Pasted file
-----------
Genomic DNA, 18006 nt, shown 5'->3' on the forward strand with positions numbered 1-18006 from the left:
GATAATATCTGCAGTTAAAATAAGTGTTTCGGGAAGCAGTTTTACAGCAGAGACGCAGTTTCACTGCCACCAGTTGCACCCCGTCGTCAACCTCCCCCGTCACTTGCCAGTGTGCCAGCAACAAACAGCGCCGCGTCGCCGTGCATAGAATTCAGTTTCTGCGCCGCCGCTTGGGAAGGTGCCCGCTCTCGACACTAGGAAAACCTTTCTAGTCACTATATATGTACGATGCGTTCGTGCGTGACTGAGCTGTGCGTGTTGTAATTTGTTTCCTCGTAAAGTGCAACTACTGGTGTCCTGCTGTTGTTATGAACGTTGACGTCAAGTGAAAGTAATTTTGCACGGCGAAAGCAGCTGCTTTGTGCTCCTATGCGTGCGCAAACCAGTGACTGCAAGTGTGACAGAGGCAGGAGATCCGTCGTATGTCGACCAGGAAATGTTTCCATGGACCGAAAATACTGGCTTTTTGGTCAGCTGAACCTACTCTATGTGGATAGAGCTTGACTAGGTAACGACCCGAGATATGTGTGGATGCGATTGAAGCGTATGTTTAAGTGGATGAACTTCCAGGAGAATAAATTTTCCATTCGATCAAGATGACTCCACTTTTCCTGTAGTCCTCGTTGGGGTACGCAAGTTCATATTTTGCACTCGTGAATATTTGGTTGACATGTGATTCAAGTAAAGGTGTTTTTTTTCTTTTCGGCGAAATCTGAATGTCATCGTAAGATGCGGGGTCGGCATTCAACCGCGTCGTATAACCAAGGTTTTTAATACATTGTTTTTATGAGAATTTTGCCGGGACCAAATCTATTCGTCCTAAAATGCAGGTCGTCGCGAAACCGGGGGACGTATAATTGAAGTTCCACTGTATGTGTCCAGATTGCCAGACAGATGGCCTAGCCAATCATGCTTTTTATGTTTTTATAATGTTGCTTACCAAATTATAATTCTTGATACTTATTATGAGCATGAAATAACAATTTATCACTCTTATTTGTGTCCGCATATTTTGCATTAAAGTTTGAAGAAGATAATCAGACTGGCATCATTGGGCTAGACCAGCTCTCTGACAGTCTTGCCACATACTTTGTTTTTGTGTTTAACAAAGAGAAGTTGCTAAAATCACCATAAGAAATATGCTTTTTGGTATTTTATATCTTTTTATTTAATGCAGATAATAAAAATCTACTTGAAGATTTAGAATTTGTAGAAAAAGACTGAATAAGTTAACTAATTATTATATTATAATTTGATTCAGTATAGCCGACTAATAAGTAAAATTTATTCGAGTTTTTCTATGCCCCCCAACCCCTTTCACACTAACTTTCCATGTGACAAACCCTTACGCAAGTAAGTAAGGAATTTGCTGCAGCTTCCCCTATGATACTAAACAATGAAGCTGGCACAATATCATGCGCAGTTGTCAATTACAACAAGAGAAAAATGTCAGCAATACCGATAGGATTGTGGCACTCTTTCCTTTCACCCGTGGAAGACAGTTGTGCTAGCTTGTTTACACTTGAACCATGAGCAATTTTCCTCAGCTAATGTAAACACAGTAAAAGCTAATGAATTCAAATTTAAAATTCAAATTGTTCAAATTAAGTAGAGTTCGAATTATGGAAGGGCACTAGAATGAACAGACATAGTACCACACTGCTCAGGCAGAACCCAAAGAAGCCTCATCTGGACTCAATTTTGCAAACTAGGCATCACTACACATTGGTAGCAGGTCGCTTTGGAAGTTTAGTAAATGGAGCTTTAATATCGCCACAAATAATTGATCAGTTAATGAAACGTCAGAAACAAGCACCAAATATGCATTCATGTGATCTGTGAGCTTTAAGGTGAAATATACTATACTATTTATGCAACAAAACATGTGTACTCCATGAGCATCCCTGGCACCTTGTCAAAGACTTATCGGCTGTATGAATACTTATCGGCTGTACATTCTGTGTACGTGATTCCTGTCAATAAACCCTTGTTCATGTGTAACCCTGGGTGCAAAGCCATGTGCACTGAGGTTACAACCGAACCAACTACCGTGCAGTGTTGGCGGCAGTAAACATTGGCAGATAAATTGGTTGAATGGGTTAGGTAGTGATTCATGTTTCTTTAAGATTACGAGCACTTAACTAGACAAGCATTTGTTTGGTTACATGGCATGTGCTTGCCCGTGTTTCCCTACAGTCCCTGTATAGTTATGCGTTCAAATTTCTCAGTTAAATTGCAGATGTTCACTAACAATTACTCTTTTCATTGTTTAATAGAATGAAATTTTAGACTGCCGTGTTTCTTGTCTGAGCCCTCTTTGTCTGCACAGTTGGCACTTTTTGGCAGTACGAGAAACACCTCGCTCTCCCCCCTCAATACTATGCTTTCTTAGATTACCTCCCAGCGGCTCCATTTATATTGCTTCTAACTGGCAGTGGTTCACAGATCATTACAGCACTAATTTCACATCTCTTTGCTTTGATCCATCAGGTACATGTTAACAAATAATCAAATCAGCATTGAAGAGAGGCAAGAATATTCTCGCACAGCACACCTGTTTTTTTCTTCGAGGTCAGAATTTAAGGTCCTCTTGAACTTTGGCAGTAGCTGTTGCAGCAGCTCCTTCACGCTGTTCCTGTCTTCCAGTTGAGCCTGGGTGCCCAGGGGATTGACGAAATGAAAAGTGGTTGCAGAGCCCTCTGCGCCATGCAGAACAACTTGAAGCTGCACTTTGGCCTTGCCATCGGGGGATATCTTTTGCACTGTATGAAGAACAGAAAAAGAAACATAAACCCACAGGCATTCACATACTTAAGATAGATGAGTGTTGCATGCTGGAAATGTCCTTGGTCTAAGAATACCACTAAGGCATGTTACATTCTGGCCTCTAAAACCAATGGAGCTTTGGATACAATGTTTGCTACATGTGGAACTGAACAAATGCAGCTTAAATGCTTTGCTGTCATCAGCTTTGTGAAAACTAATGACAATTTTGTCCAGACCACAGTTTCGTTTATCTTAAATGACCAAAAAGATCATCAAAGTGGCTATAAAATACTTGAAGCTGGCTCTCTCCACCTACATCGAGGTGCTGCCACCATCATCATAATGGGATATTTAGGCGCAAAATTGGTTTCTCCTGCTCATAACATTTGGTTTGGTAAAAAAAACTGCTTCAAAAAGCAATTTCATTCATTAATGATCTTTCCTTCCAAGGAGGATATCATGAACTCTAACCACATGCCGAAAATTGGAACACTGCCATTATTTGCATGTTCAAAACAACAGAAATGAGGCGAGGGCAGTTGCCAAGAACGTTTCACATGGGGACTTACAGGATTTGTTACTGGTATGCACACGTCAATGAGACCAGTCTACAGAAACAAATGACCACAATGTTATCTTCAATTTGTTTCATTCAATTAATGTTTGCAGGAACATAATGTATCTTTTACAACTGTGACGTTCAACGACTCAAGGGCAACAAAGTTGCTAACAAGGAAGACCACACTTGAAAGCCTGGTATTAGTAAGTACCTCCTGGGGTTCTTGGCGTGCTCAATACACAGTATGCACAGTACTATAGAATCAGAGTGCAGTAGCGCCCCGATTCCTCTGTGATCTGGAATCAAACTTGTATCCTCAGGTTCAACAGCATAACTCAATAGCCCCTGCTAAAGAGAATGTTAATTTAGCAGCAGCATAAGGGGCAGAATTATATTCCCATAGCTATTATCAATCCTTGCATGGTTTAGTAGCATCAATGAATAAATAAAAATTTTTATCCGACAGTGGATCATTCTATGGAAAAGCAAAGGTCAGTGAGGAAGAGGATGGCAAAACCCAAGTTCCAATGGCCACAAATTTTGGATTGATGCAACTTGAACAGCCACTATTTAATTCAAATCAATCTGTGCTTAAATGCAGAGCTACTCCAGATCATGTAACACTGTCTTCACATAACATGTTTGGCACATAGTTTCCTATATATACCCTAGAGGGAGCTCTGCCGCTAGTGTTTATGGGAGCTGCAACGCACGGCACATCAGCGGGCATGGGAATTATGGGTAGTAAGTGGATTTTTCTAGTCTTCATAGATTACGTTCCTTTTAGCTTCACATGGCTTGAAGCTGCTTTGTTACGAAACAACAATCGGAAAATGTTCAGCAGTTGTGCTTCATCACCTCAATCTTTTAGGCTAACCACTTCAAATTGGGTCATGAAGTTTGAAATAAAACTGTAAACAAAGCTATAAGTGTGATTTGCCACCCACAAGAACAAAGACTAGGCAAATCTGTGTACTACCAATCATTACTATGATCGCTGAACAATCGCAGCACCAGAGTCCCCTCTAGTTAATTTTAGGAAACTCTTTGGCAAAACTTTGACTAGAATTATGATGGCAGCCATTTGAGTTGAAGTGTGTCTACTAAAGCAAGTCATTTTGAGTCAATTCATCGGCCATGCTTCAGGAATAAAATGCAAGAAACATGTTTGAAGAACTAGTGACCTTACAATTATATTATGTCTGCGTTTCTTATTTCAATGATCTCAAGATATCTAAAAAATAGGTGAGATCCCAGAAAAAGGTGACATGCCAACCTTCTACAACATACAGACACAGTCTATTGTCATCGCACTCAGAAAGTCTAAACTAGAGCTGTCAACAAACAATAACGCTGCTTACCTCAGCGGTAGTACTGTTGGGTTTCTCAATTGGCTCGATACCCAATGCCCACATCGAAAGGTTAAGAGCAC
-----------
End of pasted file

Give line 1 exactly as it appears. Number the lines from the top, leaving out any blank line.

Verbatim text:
Genomic DNA, 18006 nt, shown 5'->3' on the forward strand with positions numbered 1-18006 from the left: